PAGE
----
A three-day summit bringing together 100 young people affected by drought from across the state will begin at Lake Macquarie on Wednesday.
The United Nations' children's charity UNICEF is hosting the conference at Point Wolstoncroft Sport and Recreation Centre after a study by the charity found young people living on drought-stricken properties in NSW were experiencing "escalating levels of stress" due to financial and emotional pressure at home and a greater workload split between farms and school.
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"These young people and children talked about, for example, not only having to cope with euthanising extremely sick and distressed farm animals, but in some cases of having to do it before school, then having to come home and bury them afterwards," UNICEF Australia senior policy advisor Oliver White said.
"We found that they have been put in the position of having to make very adult decisions about their lives, their parents' lives, their family's farms and businesses - these decisions, their insights and solutions are based upon real, lived experience, have clarity and offer valuable contributions," he said.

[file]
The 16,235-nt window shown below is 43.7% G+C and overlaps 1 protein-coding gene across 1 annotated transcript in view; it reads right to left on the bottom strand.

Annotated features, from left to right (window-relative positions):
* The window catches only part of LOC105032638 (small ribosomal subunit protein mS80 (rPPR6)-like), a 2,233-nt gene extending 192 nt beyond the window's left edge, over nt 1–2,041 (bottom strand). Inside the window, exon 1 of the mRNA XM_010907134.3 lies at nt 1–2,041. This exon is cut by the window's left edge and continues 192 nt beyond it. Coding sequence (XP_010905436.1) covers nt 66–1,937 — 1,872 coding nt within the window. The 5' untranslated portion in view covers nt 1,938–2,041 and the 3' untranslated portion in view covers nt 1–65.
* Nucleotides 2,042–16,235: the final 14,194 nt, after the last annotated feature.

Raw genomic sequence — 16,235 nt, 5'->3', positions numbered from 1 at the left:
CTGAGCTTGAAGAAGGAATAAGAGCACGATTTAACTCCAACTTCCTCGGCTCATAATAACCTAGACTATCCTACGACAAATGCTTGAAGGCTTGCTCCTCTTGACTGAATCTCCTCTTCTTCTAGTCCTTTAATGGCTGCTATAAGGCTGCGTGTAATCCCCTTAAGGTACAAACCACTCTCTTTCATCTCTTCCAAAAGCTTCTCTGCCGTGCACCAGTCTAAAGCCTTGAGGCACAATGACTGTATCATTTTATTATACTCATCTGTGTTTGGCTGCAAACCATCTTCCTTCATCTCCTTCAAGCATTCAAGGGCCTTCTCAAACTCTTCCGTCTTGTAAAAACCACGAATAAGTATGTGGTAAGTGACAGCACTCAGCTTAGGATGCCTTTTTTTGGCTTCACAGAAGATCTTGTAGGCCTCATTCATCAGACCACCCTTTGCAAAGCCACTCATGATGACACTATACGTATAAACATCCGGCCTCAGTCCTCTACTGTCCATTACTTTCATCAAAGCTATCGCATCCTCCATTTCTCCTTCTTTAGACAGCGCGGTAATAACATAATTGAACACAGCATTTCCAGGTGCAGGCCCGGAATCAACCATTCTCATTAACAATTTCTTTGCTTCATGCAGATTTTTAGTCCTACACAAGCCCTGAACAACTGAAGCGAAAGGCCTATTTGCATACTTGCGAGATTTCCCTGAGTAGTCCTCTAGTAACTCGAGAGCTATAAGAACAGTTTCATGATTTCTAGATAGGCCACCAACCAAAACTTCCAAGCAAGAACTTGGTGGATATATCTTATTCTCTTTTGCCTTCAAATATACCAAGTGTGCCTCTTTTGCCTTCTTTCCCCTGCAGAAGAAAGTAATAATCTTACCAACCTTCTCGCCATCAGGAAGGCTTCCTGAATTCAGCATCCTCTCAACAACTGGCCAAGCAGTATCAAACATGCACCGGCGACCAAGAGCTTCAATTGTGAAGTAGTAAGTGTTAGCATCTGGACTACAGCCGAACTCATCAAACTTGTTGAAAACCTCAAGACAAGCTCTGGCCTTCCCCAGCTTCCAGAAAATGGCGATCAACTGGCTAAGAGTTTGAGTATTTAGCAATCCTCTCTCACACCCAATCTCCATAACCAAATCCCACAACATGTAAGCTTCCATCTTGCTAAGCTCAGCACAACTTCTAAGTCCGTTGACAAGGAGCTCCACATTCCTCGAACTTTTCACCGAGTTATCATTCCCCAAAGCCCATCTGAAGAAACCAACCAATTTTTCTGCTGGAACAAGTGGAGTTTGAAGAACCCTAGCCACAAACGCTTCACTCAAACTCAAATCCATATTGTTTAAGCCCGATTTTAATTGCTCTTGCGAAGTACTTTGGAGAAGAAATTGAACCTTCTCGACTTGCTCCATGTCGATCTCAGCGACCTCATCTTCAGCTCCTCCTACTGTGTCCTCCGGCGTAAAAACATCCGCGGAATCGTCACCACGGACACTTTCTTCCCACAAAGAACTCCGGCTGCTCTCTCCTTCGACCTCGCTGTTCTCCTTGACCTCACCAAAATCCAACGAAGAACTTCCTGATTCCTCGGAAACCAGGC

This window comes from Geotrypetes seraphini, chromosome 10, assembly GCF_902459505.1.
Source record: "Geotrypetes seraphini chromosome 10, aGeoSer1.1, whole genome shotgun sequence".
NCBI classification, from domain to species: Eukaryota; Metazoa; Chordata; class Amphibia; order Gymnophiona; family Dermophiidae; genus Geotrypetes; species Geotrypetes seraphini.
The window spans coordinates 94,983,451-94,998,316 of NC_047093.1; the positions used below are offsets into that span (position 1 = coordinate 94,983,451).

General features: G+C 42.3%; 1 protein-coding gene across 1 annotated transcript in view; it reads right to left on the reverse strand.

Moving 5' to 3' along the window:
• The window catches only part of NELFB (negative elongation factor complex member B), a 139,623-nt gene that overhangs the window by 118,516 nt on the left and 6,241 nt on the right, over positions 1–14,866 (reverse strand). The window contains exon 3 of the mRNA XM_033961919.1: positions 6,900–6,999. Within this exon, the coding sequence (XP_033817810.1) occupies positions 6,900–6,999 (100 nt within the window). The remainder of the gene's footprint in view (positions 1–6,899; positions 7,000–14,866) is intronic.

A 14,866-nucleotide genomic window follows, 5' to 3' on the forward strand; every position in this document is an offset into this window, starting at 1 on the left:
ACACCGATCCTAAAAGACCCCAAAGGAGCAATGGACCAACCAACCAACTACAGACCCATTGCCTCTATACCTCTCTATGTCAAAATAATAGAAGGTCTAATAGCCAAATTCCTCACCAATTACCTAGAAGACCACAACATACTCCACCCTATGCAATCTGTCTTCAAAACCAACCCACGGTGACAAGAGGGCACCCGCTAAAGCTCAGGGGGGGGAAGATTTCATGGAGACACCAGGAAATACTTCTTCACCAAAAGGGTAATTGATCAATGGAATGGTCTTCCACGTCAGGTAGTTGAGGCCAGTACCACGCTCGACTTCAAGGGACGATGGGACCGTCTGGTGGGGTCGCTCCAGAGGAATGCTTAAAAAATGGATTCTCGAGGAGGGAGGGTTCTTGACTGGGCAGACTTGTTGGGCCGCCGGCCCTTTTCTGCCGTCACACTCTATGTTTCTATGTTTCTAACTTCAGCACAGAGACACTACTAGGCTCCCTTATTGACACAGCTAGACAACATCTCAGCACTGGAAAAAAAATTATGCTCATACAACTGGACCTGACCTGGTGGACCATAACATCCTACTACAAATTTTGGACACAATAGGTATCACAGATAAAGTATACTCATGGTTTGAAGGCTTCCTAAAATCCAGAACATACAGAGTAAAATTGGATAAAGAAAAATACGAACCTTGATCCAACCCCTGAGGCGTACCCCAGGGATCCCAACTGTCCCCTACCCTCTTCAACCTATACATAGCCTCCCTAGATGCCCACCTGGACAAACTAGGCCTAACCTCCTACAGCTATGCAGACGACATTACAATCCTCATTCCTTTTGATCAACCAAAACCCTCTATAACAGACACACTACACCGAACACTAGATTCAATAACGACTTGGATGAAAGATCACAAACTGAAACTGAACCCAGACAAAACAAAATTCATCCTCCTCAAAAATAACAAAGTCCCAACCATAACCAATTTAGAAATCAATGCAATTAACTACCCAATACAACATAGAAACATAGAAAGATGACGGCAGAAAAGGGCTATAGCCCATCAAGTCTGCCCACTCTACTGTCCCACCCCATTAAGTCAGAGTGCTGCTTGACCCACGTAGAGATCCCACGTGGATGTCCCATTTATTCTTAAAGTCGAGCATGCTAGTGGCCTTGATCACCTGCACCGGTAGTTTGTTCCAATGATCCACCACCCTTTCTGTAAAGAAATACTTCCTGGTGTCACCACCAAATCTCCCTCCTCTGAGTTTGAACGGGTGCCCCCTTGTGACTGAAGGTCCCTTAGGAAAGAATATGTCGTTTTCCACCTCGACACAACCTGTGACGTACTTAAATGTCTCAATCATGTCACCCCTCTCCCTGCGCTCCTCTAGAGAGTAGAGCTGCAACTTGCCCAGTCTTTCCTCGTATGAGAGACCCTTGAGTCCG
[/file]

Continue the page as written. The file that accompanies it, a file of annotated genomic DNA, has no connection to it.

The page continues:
Amy Lamoin, head of advocacy and policy at UNICEF Australia, said the summit was being held in Lake Macquarie to give the participants, aged 14 to 24, a break from the severe conditions at home.
The participants will come up with a set of recommendations for policy makers and will learn how to implement their ideas for improvement in their own communities.
They will also have a chance to enjoy the change of scenery with activities like canoeing, high ropes and yoga.
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